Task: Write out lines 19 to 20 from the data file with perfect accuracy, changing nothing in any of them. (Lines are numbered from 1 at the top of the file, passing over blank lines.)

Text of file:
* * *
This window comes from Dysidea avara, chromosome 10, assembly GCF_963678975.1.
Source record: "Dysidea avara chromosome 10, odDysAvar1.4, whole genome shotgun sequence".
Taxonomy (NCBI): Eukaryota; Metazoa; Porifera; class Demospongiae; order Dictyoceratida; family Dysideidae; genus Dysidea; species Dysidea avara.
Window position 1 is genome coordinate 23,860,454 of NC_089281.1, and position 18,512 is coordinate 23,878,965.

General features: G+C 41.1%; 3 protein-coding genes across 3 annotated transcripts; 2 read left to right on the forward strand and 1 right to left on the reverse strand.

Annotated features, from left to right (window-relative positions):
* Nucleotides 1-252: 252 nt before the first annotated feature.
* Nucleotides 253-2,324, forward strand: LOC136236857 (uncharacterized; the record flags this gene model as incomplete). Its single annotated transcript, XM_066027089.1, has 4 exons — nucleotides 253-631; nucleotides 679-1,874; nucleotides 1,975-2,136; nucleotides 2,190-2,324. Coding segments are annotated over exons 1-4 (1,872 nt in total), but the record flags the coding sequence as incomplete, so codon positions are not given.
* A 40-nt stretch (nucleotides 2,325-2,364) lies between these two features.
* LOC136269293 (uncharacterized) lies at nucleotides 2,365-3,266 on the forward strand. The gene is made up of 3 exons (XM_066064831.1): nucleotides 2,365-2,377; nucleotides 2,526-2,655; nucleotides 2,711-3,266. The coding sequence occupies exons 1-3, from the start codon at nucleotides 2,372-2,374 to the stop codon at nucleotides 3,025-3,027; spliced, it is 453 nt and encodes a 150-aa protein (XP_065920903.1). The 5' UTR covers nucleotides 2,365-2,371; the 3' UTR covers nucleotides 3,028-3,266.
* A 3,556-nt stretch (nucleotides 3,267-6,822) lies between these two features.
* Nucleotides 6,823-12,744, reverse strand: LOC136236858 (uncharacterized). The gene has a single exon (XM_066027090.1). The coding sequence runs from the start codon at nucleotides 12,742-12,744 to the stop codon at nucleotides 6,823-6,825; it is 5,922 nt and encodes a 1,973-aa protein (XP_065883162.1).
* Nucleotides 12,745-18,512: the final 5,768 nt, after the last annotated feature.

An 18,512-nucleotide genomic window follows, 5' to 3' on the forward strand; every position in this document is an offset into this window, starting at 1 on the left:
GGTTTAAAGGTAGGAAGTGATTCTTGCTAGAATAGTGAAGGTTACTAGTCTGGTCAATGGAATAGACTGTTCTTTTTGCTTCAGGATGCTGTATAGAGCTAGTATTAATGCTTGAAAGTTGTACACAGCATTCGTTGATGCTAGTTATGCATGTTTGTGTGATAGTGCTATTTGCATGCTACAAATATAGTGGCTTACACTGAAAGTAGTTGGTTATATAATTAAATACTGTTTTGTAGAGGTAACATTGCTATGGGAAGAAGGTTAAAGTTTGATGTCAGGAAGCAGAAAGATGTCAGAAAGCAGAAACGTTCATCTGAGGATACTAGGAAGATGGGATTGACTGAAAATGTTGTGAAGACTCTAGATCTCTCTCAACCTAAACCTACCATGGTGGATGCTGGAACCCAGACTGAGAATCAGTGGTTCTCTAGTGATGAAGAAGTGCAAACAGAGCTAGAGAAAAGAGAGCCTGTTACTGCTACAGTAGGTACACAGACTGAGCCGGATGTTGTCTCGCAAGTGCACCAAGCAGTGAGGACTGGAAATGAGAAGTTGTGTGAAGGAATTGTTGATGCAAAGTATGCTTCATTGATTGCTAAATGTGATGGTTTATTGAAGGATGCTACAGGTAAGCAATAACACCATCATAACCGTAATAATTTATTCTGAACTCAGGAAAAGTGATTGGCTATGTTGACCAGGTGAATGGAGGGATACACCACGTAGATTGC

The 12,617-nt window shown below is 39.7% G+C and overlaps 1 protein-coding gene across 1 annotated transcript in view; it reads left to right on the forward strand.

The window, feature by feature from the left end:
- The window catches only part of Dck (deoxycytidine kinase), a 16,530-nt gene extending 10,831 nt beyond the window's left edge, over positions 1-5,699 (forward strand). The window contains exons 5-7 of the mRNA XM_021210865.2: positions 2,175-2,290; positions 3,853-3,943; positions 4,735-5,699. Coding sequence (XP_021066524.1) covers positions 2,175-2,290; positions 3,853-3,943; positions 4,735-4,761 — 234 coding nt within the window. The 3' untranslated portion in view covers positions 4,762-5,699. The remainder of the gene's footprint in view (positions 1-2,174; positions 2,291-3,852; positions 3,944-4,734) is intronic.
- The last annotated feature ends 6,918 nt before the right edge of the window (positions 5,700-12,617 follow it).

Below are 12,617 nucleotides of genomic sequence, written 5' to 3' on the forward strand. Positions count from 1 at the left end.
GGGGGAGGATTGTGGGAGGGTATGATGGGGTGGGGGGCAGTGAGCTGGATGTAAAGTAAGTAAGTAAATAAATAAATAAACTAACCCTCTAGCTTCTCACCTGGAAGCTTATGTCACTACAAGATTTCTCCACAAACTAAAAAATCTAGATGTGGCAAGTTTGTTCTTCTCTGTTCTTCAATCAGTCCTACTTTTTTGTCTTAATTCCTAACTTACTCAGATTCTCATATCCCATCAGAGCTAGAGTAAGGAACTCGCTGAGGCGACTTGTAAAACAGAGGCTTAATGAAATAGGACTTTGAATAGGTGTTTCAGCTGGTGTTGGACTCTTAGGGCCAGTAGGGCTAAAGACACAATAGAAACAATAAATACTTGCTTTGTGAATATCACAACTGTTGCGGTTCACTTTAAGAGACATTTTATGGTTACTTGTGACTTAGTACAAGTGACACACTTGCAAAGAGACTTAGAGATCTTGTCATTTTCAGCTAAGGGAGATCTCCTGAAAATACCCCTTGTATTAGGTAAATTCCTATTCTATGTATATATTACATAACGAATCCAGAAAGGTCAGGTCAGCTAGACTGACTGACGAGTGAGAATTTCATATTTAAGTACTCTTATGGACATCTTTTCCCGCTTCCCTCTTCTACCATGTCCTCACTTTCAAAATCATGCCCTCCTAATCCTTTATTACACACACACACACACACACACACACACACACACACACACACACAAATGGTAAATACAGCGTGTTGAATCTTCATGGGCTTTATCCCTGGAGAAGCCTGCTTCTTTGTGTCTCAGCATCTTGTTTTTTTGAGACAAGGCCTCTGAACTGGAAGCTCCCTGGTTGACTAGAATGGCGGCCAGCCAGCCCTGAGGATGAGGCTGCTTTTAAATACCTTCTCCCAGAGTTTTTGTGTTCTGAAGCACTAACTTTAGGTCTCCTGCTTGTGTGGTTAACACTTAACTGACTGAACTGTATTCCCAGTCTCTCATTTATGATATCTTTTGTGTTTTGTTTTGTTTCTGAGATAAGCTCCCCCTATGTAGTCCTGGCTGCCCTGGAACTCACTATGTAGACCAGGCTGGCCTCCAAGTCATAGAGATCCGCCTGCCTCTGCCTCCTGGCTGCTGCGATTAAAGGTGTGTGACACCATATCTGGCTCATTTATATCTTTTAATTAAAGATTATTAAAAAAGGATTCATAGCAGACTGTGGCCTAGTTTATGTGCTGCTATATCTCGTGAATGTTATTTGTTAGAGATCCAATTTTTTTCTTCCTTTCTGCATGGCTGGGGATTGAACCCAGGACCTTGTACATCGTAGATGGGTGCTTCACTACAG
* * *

- The last annotated feature ends 6,918 nt before the right edge of the window (positions 5,700-12,617 follow it).

Below are 12,617 nucleotides of genomic sequence, written 5' to 3' on the forward strand. Positions count from 1 at the left end.